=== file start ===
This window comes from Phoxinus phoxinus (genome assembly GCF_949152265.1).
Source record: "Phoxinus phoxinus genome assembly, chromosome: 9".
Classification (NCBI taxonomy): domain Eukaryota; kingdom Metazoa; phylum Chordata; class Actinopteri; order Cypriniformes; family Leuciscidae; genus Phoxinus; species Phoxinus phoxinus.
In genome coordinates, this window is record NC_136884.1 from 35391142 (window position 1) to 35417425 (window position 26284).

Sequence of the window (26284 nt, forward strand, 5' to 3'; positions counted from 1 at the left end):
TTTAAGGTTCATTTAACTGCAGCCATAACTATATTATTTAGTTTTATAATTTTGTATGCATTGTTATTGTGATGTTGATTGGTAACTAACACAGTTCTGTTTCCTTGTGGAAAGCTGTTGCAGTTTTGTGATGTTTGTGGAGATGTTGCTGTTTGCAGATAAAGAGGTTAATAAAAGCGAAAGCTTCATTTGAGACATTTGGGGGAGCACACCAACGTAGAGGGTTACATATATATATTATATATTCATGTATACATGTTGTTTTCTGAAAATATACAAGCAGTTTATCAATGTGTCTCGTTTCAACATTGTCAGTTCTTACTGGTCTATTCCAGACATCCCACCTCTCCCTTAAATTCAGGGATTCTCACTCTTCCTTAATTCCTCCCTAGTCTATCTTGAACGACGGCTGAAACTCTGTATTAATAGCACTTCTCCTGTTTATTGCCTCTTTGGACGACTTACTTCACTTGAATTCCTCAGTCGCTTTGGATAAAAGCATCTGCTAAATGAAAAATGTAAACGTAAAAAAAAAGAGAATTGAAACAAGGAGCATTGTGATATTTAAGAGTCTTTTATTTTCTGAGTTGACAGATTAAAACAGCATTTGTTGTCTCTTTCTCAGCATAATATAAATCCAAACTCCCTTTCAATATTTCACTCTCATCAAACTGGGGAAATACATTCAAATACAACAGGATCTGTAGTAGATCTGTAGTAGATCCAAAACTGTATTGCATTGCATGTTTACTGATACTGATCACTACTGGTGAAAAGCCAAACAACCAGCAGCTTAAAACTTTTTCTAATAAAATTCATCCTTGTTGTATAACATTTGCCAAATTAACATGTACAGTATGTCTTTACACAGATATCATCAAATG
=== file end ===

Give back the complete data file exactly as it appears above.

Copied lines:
This window comes from Phoxinus phoxinus (genome assembly GCF_949152265.1).
Source record: "Phoxinus phoxinus genome assembly, chromosome: 9".
Classification (NCBI taxonomy): domain Eukaryota; kingdom Metazoa; phylum Chordata; class Actinopteri; order Cypriniformes; family Leuciscidae; genus Phoxinus; species Phoxinus phoxinus.
In genome coordinates, this window is record NC_136884.1 from 35391142 (window position 1) to 35417425 (window position 26284).

Sequence of the window (26284 nt, forward strand, 5' to 3'; positions counted from 1 at the left end):
TTTAAGGTTCATTTAACTGCAGCCATAACTATATTATTTAGTTTTATAATTTTGTATGCATTGTTATTGTGATGTTGATTGGTAACTAACACAGTTCTGTTTCCTTGTGGAAAGCTGTTGCAGTTTTGTGATGTTTGTGGAGATGTTGCTGTTTGCAGATAAAGAGGTTAATAAAAGCGAAAGCTTCATTTGAGACATTTGGGGGAGCACACCAACGTAGAGGGTTACATATATATATTATATATTCATGTATACATGTTGTTTTCTGAAAATATACAAGCAGTTTATCAATGTGTCTCGTTTCAACATTGTCAGTTCTTACTGGTCTATTCCAGACATCCCACCTCTCCCTTAAATTCAGGGATTCTCACTCTTCCTTAATTCCTCCCTAGTCTATCTTGAACGACGGCTGAAACTCTGTATTAATAGCACTTCTCCTGTTTATTGCCTCTTTGGACGACTTACTTCACTTGAATTCCTCAGTCGCTTTGGATAAAAGCATCTGCTAAATGAAAAATGTAAACGTAAAAAAAAAGAGAATTGAAACAAGGAGCATTGTGATATTTAAGAGTCTTTTATTTTCTGAGTTGACAGATTAAAACAGCATTTGTTGTCTCTTTCTCAGCATAATATAAATCCAAACTCCCTTTCAATATTTCACTCTCATCAAACTGGGGAAATACATTCAAATACAACAGGATCTGTAGTAGATCTGTAGTAGATCCAAAACTGTATTGCATTGCATGTTTACTGATACTGATCACTACTGGTGAAAAGCCAAACAACCAGCAGCTTAAAACTTTTTCTAATAAAATTCATCCTTGTTGTATAACATTTGCCAAATTAACATGTACAGTATGTCTTTACACAGATATCATCAAATG